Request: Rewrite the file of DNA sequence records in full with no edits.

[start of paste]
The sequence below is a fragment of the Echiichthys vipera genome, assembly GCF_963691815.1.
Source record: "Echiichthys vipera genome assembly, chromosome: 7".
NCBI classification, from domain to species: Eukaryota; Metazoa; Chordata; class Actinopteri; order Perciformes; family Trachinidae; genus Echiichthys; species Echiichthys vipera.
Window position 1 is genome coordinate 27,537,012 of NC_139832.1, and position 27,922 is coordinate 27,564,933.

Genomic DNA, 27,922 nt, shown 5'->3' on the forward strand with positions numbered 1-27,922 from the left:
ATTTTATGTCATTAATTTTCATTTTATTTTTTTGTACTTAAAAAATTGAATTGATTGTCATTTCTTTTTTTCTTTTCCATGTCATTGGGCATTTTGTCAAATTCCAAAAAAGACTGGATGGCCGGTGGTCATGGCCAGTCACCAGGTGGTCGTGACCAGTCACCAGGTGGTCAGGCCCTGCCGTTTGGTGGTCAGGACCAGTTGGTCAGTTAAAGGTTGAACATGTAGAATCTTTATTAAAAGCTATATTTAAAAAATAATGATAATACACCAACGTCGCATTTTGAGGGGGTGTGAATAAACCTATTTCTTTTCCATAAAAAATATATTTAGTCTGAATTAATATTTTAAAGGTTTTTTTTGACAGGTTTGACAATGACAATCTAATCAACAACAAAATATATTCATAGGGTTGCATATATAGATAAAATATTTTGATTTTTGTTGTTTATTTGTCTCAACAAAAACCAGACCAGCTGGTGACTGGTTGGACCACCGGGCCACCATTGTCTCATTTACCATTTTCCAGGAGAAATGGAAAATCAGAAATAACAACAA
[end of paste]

The sequence below is a fragment of the Echiichthys vipera genome, assembly GCF_963691815.1.
Source record: "Echiichthys vipera genome assembly, chromosome: 7".
NCBI classification, from domain to species: Eukaryota; Metazoa; Chordata; class Actinopteri; order Perciformes; family Trachinidae; genus Echiichthys; species Echiichthys vipera.
Window position 1 is genome coordinate 27,537,012 of NC_139832.1, and position 27,922 is coordinate 27,564,933.

Genomic DNA, 27,922 nt, shown 5'->3' on the forward strand with positions numbered 1-27,922 from the left:
ATTTTATGTCATTAATTTTCATTTTATTTTTTTGTACTTAAAAAATTGAATTGATTGTCATTTCTTTTTTTCTTTTCCATGTCATTGGGCATTTTGTCAAATTCCAAAAAAGACTGGATGGCCGGTGGTCATGGCCAGTCACCAGGTGGTCGTGACCAGTCACCAGGTGGTCAGGCCCTGCCGTTTGGTGGTCAGGACCAGTTGGTCAGTTAAAGGTTGAACATGTAGAATCTTTATTAAAAGCTATATTTAAAAAATAATGATAATACACCAACGTCGCATTTTGAGGGGGTGTGAATAAACCTATTTCTTTTCCATAAAAAATATATTTAGTCTGAATTAATATTTTAAAGGTTTTTTTTGACAGGTTTGACAATGACAATCTAATCAACAACAAAATATATTCATAGGGTTGCATATATAGATAAAATATTTTGATTTTTGTTGTTTATTTGTCTCAACAAAAACCAGACCAGCTGGTGACTGGTTGGACCACCGGGCCACCATTGTCTCATTTACCATTTTCCAGGAGAAATGGAAAATCAGAAATAACAACAA